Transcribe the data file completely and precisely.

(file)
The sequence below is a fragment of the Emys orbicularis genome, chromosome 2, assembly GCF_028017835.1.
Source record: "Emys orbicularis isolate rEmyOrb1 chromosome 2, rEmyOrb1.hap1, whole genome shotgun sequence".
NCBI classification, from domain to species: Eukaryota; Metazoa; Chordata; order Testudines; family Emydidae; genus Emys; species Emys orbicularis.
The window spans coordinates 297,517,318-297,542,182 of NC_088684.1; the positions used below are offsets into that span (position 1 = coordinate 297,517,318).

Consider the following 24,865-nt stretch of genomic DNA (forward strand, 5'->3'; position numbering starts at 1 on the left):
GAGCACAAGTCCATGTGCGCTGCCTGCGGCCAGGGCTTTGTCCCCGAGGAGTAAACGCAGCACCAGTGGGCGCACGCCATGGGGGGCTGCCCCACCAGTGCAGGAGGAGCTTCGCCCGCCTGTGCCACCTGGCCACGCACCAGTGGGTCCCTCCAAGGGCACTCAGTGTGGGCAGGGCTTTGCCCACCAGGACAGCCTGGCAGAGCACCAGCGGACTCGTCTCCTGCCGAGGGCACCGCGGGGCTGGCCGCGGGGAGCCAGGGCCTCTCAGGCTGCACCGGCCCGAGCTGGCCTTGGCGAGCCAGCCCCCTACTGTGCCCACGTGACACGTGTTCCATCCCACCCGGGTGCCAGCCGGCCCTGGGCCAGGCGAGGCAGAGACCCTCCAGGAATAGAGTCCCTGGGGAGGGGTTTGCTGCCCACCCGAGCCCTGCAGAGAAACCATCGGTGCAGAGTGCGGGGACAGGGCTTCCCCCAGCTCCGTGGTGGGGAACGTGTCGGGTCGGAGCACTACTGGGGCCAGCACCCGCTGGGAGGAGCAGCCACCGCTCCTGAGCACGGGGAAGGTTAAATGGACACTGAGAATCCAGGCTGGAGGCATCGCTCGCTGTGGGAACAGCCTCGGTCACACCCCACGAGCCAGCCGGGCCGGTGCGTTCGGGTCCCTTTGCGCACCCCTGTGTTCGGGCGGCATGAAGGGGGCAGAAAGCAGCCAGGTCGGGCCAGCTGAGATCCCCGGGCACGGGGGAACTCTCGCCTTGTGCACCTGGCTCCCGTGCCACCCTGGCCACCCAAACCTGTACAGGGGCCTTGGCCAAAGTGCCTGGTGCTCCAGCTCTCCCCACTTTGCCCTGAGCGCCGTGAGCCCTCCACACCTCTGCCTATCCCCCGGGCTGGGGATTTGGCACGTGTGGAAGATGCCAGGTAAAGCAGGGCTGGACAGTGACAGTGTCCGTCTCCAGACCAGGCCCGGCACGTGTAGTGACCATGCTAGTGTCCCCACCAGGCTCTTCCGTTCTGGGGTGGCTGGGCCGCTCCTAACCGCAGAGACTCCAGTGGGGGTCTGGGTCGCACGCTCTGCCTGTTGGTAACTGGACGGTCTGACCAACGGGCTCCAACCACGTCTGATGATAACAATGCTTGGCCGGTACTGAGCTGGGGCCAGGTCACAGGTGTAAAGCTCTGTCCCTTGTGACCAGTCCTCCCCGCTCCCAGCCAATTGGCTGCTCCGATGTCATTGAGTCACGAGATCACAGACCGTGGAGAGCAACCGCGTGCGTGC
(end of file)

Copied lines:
The sequence below is a fragment of the Emys orbicularis genome, chromosome 2, assembly GCF_028017835.1.
Source record: "Emys orbicularis isolate rEmyOrb1 chromosome 2, rEmyOrb1.hap1, whole genome shotgun sequence".
NCBI classification, from domain to species: Eukaryota; Metazoa; Chordata; order Testudines; family Emydidae; genus Emys; species Emys orbicularis.
The window spans coordinates 297,517,318-297,542,182 of NC_088684.1; the positions used below are offsets into that span (position 1 = coordinate 297,517,318).

Consider the following 24,865-nt stretch of genomic DNA (forward strand, 5'->3'; position numbering starts at 1 on the left):
GAGCACAAGTCCATGTGCGCTGCCTGCGGCCAGGGCTTTGTCCCCGAGGAGTAAACGCAGCACCAGTGGGCGCACGCCATGGGGGGCTGCCCCACCAGTGCAGGAGGAGCTTCGCCCGCCTGTGCCACCTGGCCACGCACCAGTGGGTCCCTCCAAGGGCACTCAGTGTGGGCAGGGCTTTGCCCACCAGGACAGCCTGGCAGAGCACCAGCGGACTCGTCTCCTGCCGAGGGCACCGCGGGGCTGGCCGCGGGGAGCCAGGGCCTCTCAGGCTGCACCGGCCCGAGCTGGCCTTGGCGAGCCAGCCCCCTACTGTGCCCACGTGACACGTGTTCCATCCCACCCGGGTGCCAGCCGGCCCTGGGCCAGGCGAGGCAGAGACCCTCCAGGAATAGAGTCCCTGGGGAGGGGTTTGCTGCCCACCCGAGCCCTGCAGAGAAACCATCGGTGCAGAGTGCGGGGACAGGGCTTCCCCCAGCTCCGTGGTGGGGAACGTGTCGGGTCGGAGCACTACTGGGGCCAGCACCCGCTGGGAGGAGCAGCCACCGCTCCTGAGCACGGGGAAGGTTAAATGGACACTGAGAATCCAGGCTGGAGGCATCGCTCGCTGTGGGAACAGCCTCGGTCACACCCCACGAGCCAGCCGGGCCGGTGCGTTCGGGTCCCTTTGCGCACCCCTGTGTTCGGGCGGCATGAAGGGGGCAGAAAGCAGCCAGGTCGGGCCAGCTGAGATCCCCGGGCACGGGGGAACTCTCGCCTTGTGCACCTGGCTCCCGTGCCACCCTGGCCACCCAAACCTGTACAGGGGCCTTGGCCAAAGTGCCTGGTGCTCCAGCTCTCCCCACTTTGCCCTGAGCGCCGTGAGCCCTCCACACCTCTGCCTATCCCCCGGGCTGGGGATTTGGCACGTGTGGAAGATGCCAGGTAAAGCAGGGCTGGACAGTGACAGTGTCCGTCTCCAGACCAGGCCCGGCACGTGTAGTGACCATGCTAGTGTCCCCACCAGGCTCTTCCGTTCTGGGGTGGCTGGGCCGCTCCTAACCGCAGAGACTCCAGTGGGGGTCTGGGTCGCACGCTCTGCCTGTTGGTAACTGGACGGTCTGACCAACGGGCTCCAACCACGTCTGATGATAACAATGCTTGGCCGGTACTGAGCTGGGGCCAGGTCACAGGTGTAAAGCTCTGTCCCTTGTGACCAGTCCTCCCCGCTCCCAGCCAATTGGCTGCTCCGATGTCATTGAGTCACGAGATCACAGACCGTGGAGAGCAACCGCGTGCGTGC